Abu Dhabi, UAEMonday 25 May 2020

Petrol prices in the UAE to stay the same again in February

The Fuel Price Committee has announced how much motorists will pay at the pumps next month

A petrol station worker fill a motorist’s tank in Dubai. Kamran Jebreili / AP Photo
A petrol station worker fill a motorist’s tank in Dubai. Kamran Jebreili / AP Photo

Motorists in the UAE will pay the same at the pumps in February.

The Fuel Price Committee has announced no change to the cost of Special 95 and Super 98 for next month. Diesel will rise by 2 fils.

This comes on the back of the flat prices experienced in January - the first time that there was no monthly movement since the UAE liberalised prices in August 2015 so that they adjust with the market.

Here is the breakdown of prices per litre:

• Super 98: Dh2.24

• Special 95: Dh2.12

• Diesel: Dh2.40 - up from Dh2.38 in January

The cost of Super 98 and Special 95 is at a similar level to when the price switch was made four-and-a-half years ago.

It rose to a peak in mid-2018 when drivers were shelling out as much as Dh2.63, before it dropped down as low as Dh1.84 and has since settled at around the current rate in recent months.

Some drivers in the UAE are also facing additional costs in the coming months after toll gates were introduced in Abu Dhabi.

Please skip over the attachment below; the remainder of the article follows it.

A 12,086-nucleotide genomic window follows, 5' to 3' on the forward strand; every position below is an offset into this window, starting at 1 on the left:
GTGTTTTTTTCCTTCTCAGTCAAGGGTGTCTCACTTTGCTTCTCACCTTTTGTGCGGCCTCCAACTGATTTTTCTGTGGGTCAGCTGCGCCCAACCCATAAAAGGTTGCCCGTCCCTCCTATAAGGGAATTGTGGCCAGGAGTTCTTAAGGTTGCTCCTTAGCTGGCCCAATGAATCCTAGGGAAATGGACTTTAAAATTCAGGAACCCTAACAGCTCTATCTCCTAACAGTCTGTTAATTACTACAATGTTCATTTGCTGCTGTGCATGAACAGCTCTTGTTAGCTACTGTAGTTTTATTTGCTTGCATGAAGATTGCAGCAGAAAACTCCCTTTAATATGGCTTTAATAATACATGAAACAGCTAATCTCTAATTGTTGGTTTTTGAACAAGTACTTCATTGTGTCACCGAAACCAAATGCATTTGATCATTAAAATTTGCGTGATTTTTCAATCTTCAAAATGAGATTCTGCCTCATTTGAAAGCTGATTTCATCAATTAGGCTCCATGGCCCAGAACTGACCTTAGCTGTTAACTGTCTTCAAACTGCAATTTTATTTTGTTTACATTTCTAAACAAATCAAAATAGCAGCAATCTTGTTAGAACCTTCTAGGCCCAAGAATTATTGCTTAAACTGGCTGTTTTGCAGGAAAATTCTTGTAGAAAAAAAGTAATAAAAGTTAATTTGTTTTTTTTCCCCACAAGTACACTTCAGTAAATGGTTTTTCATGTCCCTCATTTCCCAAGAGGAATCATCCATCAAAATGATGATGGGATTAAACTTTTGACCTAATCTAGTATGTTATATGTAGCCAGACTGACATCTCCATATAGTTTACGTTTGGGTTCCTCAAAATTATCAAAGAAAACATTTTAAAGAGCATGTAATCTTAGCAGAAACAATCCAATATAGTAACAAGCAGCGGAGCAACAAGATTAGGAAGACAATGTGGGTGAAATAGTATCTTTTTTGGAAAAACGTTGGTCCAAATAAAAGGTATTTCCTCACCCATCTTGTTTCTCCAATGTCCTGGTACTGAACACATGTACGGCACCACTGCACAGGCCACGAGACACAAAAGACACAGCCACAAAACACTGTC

The tolls went live for the first time on January 2, however the Integrated Transport Centre (ITC) announced a three-month grace period for unregistered vehicles.

Meanwhile, the oil market suffered a five-day rout earlier this week on the back of the coronavirus outbreak in China amid fears it could hurt demand. Prices then picked up, with Brent trading at $60.04 in London on Wednesday.

"While the coronavirus continues to spread both in and outside China the market is trying to adjust positions across all asset classes," said Saxo Bank analyst Ole Hansen.

Saudi Arabia's Energy Minister, Prince Abdulaziz bin Salman moved to reassure markets on Monday in a statement carried by official Saudi Press Agency.

“The current impact on global markets, including oil and other commodities, is primarily driven by psychological factors and extremely negative expectations adopted by some market participants despite its very limited impact on global oil demand.”

“Such extreme pessimism occurred back in 2003 during the SARS [severe acute respiratory syndrome] outbreak, though it did not cause a significant reduction in oil demand,” he added.

Updated: January 29, 2020 04:57 PM



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